At Dassault Falcon’s ABACE 2013 press conference yesterday the news was all good. “In January we formed a full Chinese subsidiary known as Dassault Falcon Business Services Company, located in Beijing,” Jean Rosanvallon, CEO of Dassault Falcon, told AIN. The French company has been doing well in Asia, with its flagship 7X aircraft, in particular, selling very well. Rosanvallon said that, as of 2011, China has become Dassault Falcon’s number-one market, even ahead of the U.S.
The French aircraft OEM has also put its toe in the water on the manufacturing side this past decade, with both the forward fuel tank on the Falcon 2000 series and the 7X’s T3 section being built by China’s Avic. “We have no plans for anything like final assembly [in China],” said Rosanvallon. “We looked at it with Avic a few years ago, but decided then it was premature.”
Dassault Falcon (Chalet 350) recently expanded its long-term relationship with Shanghai Hawker Pacific, the MRO and FBO, which is hosting ABACE 2013 here at Hongqiao Airport. “Hawker Pacific has been a long-time partner for us in Australia and Southeast Asia,” said Rosanvallon. “We are building on our partnership and it’s a great success; from the FBO and maintenance standpoint, Hawker Pacific has been the leader in China.”
In a move unique for OEMs in Asia, Dassault placed three company pilots in Beijing specifically to help customer pilots get the best out of the jets. “A lot [of customer pilots] are coming from the airline world, and they are reluctant to push the 7X, in particular, to its range limits,” noted Rosanvallon. The company pilots help with training on the sophisticated avionics in the aircraft, including SVS and FLIR, which can make the aircraft more capable in low IFR than even airliners.
With the Dassault Falcon family celebrating its 50th anniversary this year, the manufacturer is hoping for another year like 2011 in sales, which represented “a big turning point for us,” said Rosanvallon. “It’s important to see that even though we were not number one in the market in 2012, China continues to be a very active market for us. Our market share is growing in Asia. During the past five to six years Gulfstream has been ahead, but today we’re equal or slightly ahead due to all-out investment and efforts,” Rosanvallon continued. “We have our own sales people here and have three sales offices: in Beijing, Shanghai and Hong Kong.”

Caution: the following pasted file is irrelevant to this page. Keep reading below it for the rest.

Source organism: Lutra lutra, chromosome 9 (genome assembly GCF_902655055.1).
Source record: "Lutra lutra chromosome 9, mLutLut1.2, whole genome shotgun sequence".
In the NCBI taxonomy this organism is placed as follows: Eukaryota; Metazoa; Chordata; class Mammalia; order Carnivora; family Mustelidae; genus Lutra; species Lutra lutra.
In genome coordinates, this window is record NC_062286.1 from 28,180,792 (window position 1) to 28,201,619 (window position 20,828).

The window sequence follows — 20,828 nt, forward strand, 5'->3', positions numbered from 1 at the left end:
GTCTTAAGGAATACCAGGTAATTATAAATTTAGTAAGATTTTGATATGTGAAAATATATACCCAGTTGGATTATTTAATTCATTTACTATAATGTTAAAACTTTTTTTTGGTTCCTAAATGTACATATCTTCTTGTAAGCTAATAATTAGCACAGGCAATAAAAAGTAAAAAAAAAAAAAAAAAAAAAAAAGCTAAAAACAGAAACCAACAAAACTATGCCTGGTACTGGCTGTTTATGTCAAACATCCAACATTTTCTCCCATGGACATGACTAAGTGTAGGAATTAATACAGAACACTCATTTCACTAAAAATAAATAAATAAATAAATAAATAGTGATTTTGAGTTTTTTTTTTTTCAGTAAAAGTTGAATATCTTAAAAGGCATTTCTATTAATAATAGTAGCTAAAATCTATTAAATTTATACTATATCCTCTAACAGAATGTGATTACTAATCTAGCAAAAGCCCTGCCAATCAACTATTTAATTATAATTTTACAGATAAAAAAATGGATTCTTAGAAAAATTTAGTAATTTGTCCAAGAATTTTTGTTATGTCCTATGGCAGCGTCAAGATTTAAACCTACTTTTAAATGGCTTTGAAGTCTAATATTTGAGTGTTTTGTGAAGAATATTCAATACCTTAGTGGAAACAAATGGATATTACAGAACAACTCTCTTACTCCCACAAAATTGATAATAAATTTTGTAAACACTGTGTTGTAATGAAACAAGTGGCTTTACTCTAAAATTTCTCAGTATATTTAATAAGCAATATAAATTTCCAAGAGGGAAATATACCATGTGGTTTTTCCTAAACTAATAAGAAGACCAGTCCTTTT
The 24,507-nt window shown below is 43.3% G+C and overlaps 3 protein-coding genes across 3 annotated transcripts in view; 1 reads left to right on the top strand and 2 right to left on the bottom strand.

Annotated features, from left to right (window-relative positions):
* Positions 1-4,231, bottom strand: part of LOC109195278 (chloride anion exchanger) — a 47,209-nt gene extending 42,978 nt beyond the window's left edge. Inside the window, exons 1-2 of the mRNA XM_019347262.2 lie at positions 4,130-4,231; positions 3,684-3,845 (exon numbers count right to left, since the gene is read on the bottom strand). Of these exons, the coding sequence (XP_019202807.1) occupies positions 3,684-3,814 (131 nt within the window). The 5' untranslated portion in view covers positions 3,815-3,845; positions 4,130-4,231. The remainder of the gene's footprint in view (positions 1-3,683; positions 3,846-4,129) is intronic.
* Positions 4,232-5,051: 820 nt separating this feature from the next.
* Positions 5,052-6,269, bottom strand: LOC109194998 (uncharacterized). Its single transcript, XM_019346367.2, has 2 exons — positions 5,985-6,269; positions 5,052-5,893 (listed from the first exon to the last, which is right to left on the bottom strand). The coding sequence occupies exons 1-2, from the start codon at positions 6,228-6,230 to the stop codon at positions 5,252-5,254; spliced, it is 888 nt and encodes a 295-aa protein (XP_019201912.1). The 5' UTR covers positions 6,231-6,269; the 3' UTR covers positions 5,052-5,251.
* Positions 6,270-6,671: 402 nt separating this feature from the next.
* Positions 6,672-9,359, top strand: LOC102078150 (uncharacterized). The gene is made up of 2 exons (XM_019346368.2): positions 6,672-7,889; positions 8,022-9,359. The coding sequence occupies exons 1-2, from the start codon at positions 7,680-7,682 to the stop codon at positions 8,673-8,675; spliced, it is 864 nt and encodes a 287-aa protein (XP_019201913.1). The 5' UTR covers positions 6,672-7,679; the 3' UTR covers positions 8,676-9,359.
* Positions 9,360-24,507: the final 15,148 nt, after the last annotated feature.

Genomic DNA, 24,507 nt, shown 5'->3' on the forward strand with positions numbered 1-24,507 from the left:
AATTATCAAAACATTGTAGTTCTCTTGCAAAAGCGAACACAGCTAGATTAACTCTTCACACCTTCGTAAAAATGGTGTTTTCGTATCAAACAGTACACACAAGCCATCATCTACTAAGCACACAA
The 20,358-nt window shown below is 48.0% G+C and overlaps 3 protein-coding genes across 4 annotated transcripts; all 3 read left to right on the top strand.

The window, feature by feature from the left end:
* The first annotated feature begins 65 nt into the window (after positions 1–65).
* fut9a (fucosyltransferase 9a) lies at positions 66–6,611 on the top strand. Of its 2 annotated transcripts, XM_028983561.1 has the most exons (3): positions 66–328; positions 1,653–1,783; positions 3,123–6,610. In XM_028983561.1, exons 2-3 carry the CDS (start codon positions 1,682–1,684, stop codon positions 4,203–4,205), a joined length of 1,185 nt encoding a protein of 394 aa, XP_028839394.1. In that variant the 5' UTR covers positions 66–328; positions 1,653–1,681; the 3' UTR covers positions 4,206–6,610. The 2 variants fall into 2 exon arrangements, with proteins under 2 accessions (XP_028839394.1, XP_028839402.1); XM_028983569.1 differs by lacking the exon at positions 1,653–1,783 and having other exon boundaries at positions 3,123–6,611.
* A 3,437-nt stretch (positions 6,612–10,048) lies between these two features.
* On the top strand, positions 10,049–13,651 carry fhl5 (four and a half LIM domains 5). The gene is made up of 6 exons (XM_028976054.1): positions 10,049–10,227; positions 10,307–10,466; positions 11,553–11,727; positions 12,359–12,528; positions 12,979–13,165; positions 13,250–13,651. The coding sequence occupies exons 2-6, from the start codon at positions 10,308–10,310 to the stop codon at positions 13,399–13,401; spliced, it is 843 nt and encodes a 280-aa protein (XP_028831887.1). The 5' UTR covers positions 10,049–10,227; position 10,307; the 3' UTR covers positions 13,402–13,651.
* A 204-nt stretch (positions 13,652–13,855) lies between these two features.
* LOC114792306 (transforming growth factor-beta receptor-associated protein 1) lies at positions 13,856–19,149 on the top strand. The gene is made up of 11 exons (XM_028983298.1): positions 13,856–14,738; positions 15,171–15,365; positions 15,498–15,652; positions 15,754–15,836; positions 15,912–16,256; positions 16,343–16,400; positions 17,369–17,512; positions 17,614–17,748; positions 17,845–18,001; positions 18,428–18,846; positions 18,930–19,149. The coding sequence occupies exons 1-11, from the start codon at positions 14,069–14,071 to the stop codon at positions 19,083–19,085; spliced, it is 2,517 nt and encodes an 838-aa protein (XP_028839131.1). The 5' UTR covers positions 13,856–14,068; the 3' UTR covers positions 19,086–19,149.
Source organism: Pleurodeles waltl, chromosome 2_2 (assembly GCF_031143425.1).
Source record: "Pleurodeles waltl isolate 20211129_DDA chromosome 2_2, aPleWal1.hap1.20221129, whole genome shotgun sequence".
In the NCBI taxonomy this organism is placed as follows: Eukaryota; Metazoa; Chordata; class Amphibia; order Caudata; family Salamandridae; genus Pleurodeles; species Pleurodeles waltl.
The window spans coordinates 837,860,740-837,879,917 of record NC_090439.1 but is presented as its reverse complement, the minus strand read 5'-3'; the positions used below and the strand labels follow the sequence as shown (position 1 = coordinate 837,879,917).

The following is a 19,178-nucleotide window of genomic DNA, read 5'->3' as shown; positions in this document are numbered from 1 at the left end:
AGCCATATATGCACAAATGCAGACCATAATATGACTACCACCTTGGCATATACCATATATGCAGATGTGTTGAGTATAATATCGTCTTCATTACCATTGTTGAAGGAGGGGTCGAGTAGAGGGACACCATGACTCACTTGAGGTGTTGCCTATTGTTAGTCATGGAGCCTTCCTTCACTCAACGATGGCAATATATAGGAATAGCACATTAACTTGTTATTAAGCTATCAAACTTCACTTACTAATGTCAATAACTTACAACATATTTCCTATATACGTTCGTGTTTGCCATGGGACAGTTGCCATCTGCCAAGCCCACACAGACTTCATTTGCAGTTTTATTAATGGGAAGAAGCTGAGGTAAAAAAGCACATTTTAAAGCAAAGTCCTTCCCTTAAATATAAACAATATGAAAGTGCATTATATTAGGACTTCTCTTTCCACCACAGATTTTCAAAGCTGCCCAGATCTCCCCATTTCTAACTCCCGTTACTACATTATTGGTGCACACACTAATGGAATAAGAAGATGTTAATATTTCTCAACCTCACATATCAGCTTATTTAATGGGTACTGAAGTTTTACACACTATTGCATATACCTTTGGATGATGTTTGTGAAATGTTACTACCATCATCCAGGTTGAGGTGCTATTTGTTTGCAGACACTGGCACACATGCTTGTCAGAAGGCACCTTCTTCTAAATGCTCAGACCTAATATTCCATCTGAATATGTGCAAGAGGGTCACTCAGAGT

Dassault Falcon has two types of customers in China, according to Rosanvallon: “large organizations, such as Minsheng Bank, usually buying a fleet to sell to their customers with the help of the OEM, and ABC Bank, the second largest bank in China; and the second market, which is all the successful entrepreneurs.”
At the end of this year, Rosanvallon expects that his company will have more than 20 Falcon 7Xs in Hong Kong and mainland China. “In 2013 we are delivering more than 10,” he said. Dassault Falcon’s market share in the Asia Pacific region (not including India) was just over 30 percent for 2011-2012, “which is incredible,” said Rosanvallon, although he believes there is large pent-up demand from companies that currently charter jets and remain “cautious.” “This is why many of the [current] buyers are the entrepreneurs,” he observed.
Introduced at the press conference was Kathy Liu, director, customer service, Asia. Liu pointed out to the primarily Chinese audience that Dassault Falcon has made a huge investment in infrastructure to support its aircraft in China.
With Dassault Falcon recently celebrating the EASA certification of its new Falcon 2000S and 2000LXS aircraft, Rosanvallon concluded by saying the “codename remains the same” for its brand-new Falcon: the SMS. New information about the SMS project should be released at this year’s NBAA Convention in October, he confirmed. o